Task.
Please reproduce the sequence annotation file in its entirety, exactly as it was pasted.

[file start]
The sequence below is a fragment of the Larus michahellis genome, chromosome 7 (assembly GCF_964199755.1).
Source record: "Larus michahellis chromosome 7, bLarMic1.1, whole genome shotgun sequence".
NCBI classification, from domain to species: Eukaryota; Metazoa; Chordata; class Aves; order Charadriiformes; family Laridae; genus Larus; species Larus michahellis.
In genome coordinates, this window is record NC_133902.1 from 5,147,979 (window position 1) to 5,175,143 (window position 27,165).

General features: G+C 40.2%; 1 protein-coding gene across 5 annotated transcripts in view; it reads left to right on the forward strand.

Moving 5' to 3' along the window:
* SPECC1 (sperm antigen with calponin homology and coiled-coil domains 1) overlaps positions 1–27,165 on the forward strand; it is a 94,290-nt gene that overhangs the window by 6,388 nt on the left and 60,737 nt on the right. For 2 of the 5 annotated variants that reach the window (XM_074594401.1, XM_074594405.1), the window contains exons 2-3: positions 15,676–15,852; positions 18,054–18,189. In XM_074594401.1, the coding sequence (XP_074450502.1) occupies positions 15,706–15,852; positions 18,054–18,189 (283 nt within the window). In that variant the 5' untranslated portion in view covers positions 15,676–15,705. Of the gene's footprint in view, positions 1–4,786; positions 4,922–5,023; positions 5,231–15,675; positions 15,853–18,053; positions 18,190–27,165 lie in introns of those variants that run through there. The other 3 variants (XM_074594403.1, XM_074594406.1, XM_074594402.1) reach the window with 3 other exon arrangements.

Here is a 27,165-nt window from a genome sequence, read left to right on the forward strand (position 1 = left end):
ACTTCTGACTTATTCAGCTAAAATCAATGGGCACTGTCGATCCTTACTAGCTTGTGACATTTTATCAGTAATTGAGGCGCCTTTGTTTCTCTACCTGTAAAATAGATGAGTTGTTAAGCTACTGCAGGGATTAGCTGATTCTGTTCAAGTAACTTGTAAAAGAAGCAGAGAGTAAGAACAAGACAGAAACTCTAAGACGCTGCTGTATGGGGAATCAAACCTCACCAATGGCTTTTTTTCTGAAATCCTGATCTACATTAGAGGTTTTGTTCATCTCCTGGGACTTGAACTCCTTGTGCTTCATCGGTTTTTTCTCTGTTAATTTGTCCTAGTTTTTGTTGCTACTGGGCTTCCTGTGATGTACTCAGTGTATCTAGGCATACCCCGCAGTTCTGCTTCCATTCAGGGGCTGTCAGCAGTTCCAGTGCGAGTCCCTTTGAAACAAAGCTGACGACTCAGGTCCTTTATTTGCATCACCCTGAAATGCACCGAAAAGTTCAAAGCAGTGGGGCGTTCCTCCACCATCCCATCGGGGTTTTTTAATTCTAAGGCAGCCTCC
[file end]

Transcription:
The sequence below is a fragment of the Larus michahellis genome, chromosome 7 (assembly GCF_964199755.1).
Source record: "Larus michahellis chromosome 7, bLarMic1.1, whole genome shotgun sequence".
NCBI classification, from domain to species: Eukaryota; Metazoa; Chordata; class Aves; order Charadriiformes; family Laridae; genus Larus; species Larus michahellis.
In genome coordinates, this window is record NC_133902.1 from 5,147,979 (window position 1) to 5,175,143 (window position 27,165).

General features: G+C 40.2%; 1 protein-coding gene across 5 annotated transcripts in view; it reads left to right on the forward strand.

Moving 5' to 3' along the window:
* SPECC1 (sperm antigen with calponin homology and coiled-coil domains 1) overlaps positions 1–27,165 on the forward strand; it is a 94,290-nt gene that overhangs the window by 6,388 nt on the left and 60,737 nt on the right. For 2 of the 5 annotated variants that reach the window (XM_074594401.1, XM_074594405.1), the window contains exons 2-3: positions 15,676–15,852; positions 18,054–18,189. In XM_074594401.1, the coding sequence (XP_074450502.1) occupies positions 15,706–15,852; positions 18,054–18,189 (283 nt within the window). In that variant the 5' untranslated portion in view covers positions 15,676–15,705. Of the gene's footprint in view, positions 1–4,786; positions 4,922–5,023; positions 5,231–15,675; positions 15,853–18,053; positions 18,190–27,165 lie in introns of those variants that run through there. The other 3 variants (XM_074594403.1, XM_074594406.1, XM_074594402.1) reach the window with 3 other exon arrangements.

Here is a 27,165-nt window from a genome sequence, read left to right on the forward strand (position 1 = left end):
ACTTCTGACTTATTCAGCTAAAATCAATGGGCACTGTCGATCCTTACTAGCTTGTGACATTTTATCAGTAATTGAGGCGCCTTTGTTTCTCTACCTGTAAAATAGATGAGTTGTTAAGCTACTGCAGGGATTAGCTGATTCTGTTCAAGTAACTTGTAAAAGAAGCAGAGAGTAAGAACAAGACAGAAACTCTAAGACGCTGCTGTATGGGGAATCAAACCTCACCAATGGCTTTTTTTCTGAAATCCTGATCTACATTAGAGGTTTTGTTCATCTCCTGGGACTTGAACTCCTTGTGCTTCATCGGTTTTTTCTCTGTTAATTTGTCCTAGTTTTTGTTGCTACTGGGCTTCCTGTGATGTACTCAGTGTATCTAGGCATACCCCGCAGTTCTGCTTCCATTCAGGGGCTGTCAGCAGTTCCAGTGCGAGTCCCTTTGAAACAAAGCTGACGACTCAGGTCCTTTATTTGCATCACCCTGAAATGCACCGAAAAGTTCAAAGCAGTGGGGCGTTCCTCCACCATCCCATCGGGGTTTTTTAATTCTAAGGCAGCCTCC